Images

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The GDISP module comes with a built-in image decoder. The decoder allows it to open an image of various formats and display it. As the GFILE module is being used internally, the image can be stored on different sources such as the internal flash or external memory like an SD card.

Before you continue to read this documentation, please consider using the ImageBox widget as it is much simpler to use.

API reference

The API reference for the image support can be found here.

RAM Usage

Image decoders use RAM to decode and display images. Whilst the image handlers have been written from scratch to use as little RAM as possible, for small microcontrollers with limited RAM the image formats used should be choosen carefully. The image handlers do not allocate RAM to store the full decompressed bitmap as do most other image decoders, instead the image is decoded again if it needs to be displayed. The only RAM used therefore is:

  • Some RAM to hold information on the image itself - typically 200 to 300 bytes. This RAM is maintained while the image is opened. It may vary slightly for some images with some image formats (due to holding palettes etc).
  • RAM allocated during the decoding process and freed once the decoding is done. The GIF image format requires around 12K of RAM to decode an image. BMP and NATIVE images do not require any extra RAM for decoding.
  • If you decide to cache the image then RAM is required for the full decoded image. This should not be considered for low memory micros. For example, caching a 320x240 image on a 2 bytes per pixel display will take 150K of RAM (plus the normal decoding RAM).
  • Stack space. You may need to increase your available stack space if you get exceptions when trying to decode images. Some image formats require a few hundred bytes of stack space to decode an image.

Our image decoders have been written from the ground up to keep the image decoders as lean and mean as possible. Our current decoders use significantly less than other decoding libraries available.

Accounting

It is possible to examine the exact amount of memory that is used by an image. Setting GDISP_NEED_IMAGE_ACCOUNTING to TRUE in the configuration file will add the two members memused and maxmemused to the image struct (the gdispImage data type). The first one gives information about the currently used memory, the second one keeps track of the maximum amount of memory that was ever used by this image.

Caching

It's possible to cache a decoded image into your ram using the gdispImageCache() call. When you don't cache an image, it will always be re-read again from flash, decoded and then displayed. When you cache your image, you just have to load it from RAM and display it. This is way faster, especially for PNG, JPG and GIF formats since these require quite complex decoding algorithms. However, caching an image requires A LOT of RAM. Especially when you're using multiframe GIF images or large sized images.

If you cache your image you still have to open() the image before it can be displayed. When close() is called, it will free all memory used by the decoder including any cached images.

Calling the caching routine doesn't guarantee that the image will be cached. For example, if not enough RAM is available the image won't be cached. Since caching is fully optional, the image will still be drawn when you call the drawing routine. It will simply be decoded again.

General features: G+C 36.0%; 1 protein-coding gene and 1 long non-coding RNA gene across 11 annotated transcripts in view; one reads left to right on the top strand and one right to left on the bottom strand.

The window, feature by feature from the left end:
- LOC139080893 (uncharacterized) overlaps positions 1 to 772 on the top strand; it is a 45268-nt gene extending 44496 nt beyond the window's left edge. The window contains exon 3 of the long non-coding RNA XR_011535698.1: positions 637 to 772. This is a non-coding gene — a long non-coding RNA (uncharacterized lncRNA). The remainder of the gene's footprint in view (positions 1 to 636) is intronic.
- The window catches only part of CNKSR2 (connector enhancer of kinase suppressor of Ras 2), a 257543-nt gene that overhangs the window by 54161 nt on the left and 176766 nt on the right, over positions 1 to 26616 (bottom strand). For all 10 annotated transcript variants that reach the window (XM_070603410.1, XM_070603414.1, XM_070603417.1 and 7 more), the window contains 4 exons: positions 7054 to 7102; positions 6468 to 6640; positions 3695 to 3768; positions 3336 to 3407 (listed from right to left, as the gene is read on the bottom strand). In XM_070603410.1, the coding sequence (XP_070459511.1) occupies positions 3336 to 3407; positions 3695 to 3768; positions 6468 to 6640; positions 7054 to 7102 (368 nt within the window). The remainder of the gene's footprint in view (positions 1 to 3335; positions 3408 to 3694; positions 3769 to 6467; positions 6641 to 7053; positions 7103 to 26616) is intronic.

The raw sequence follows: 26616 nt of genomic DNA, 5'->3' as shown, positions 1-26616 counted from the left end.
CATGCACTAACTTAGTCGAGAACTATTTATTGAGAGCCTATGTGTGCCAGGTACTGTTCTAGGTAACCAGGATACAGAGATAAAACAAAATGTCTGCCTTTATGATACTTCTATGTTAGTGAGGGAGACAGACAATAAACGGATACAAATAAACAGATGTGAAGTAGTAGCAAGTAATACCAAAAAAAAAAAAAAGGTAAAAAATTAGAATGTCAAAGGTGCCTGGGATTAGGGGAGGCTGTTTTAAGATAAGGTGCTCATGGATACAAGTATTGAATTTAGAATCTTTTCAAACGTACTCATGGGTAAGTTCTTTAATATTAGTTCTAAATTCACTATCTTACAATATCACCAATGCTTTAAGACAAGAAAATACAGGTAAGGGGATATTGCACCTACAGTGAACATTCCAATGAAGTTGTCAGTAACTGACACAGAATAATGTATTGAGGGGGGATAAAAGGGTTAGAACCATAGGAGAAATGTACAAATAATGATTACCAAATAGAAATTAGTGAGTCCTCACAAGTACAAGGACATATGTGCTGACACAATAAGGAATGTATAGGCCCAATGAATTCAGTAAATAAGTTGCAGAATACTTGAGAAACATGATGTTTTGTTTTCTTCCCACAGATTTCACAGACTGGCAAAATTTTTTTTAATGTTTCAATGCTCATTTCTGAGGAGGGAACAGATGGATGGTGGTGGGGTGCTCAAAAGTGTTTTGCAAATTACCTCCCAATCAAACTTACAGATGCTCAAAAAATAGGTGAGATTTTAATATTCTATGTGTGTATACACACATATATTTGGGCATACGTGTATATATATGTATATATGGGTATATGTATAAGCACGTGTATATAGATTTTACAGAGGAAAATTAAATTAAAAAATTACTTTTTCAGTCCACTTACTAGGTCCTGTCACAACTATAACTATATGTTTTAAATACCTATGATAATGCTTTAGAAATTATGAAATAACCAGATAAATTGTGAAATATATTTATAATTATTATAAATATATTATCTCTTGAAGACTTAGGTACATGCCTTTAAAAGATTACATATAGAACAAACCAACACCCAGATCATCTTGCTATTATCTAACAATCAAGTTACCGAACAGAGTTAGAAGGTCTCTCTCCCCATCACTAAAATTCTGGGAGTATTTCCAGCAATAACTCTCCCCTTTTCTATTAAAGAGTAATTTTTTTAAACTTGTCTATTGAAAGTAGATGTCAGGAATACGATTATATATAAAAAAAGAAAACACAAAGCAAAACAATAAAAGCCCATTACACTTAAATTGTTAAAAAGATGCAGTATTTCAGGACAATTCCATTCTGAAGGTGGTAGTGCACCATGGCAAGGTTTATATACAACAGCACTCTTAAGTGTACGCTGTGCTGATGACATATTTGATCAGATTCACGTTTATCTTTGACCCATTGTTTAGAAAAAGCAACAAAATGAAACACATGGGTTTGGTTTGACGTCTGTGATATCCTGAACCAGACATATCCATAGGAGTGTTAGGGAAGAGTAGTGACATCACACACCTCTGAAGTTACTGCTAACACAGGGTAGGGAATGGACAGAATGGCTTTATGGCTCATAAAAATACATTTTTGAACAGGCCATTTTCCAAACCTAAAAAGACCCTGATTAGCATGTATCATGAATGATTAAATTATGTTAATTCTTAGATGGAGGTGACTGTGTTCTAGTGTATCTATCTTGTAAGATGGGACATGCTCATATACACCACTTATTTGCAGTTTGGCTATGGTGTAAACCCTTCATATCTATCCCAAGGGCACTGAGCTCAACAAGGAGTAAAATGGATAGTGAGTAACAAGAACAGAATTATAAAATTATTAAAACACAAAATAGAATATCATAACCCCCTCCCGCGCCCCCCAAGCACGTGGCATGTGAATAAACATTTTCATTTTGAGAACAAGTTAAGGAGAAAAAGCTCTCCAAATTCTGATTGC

A word about close()

The gdispImageClose() function performs a complete cleanup. Calling this routine will not only clean up all memory used by the decoder and the caching, it will also close the file system. Therefore, this should really just be called when you're done with the image and you won't re-draw it for a longer time period.

Color Palettes

Certain image formats support color palettes. The following functions are available to access and modify the color palettes:

uint16_t   gdispImageGetPaletteSize(gdispImage *img);
color_t    gdispImageGetPalette(gdispImage *img, uint16_t index);
bool_t     gdispImageAdjustPalette(gdispImage *img, uint16_t index, color_t newColor);

Please check the API reference to learn more about these functions.

Image formats

µGFX does currently come with the following image decoders:

Format Description
BMP Including BMP1, BMP4, BMP4_RLE, BMP8, BMP8_RLE, BMP16, BMP24, BMP32
GIF Including transparency and multi-frame support (animations)
PNG Including transparency and alpha support
NATIVE Uses the display drivers native format. See below.

We plan to add decoders for other formats such as JPG in the future.

NATIVE

The native image format consists of an 8 byte header followed by an array of bytes in the format your display controller accepts. Whilst hardware dependant, this format displays extremely quickly and with the least amount of RAM usage. It is ideal for images stored in FLASH. The header is:

{ 'N', 'I', width.hi, width.lo, height.hi, height.lo, format.hi, format.lo }

Where the format word is equal to GDISP_PIXELFORMAT which is defined in the conf.h file of your GDISP driver.

BMP

The BMP format is very performance friendly as it is a bitmap of pixels. There's only little to no decoding required to display a BMP image. Therefore, it is often used for UI designs. The advantage over the Native format is it's portability.

GIF

The GIF decoder can handle animated images and transparency out of the box.

Animated images

The GIF decoder simply advances the image pointer by one frame on each gdispImageDraw() call. Therefore, displaying an animated image is simply a matter of calling gdispDrawImage() in a loop. However, the user manually has to impliment the delay before loading the next image. This can be done like this: